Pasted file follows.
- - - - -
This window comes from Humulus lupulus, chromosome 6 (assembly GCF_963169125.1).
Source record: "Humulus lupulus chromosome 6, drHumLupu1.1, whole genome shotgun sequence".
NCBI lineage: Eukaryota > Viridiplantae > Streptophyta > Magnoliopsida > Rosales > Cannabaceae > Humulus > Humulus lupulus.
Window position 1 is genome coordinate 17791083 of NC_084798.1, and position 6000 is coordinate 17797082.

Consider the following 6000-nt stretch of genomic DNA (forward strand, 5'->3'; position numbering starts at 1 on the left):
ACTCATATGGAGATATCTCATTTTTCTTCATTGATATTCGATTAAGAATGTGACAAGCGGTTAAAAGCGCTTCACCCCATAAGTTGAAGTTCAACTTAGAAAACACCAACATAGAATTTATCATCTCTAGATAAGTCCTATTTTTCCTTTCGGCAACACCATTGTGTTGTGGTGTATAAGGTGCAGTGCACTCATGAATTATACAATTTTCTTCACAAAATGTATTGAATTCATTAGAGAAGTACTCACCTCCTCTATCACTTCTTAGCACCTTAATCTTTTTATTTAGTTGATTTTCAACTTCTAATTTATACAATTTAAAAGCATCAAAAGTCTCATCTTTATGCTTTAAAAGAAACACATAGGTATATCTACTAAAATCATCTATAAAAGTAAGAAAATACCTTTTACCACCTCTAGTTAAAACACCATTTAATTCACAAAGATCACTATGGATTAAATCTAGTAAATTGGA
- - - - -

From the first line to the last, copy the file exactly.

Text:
This window comes from Humulus lupulus, chromosome 6 (assembly GCF_963169125.1).
Source record: "Humulus lupulus chromosome 6, drHumLupu1.1, whole genome shotgun sequence".
NCBI lineage: Eukaryota > Viridiplantae > Streptophyta > Magnoliopsida > Rosales > Cannabaceae > Humulus > Humulus lupulus.
Window position 1 is genome coordinate 17791083 of NC_084798.1, and position 6000 is coordinate 17797082.

Consider the following 6000-nt stretch of genomic DNA (forward strand, 5'->3'; position numbering starts at 1 on the left):
ACTCATATGGAGATATCTCATTTTTCTTCATTGATATTCGATTAAGAATGTGACAAGCGGTTAAAAGCGCTTCACCCCATAAGTTGAAGTTCAACTTAGAAAACACCAACATAGAATTTATCATCTCTAGATAAGTCCTATTTTTCCTTTCGGCAACACCATTGTGTTGTGGTGTATAAGGTGCAGTGCACTCATGAATTATACAATTTTCTTCACAAAATGTATTGAATTCATTAGAGAAGTACTCACCTCCTCTATCACTTCTTAGCACCTTAATCTTTTTATTTAGTTGATTTTCAACTTCTAATTTATACAATTTAAAAGCATCAAAAGTCTCATCTTTATGCTTTAAAAGAAACACATAGGTATATCTACTAAAATCATCTATAAAAGTAAGAAAATACCTTTTACCACCTCTAGTTAAAACACCATTTAATTCACAAAGATCACTATGGATTAAATCTAGTAAATTGGA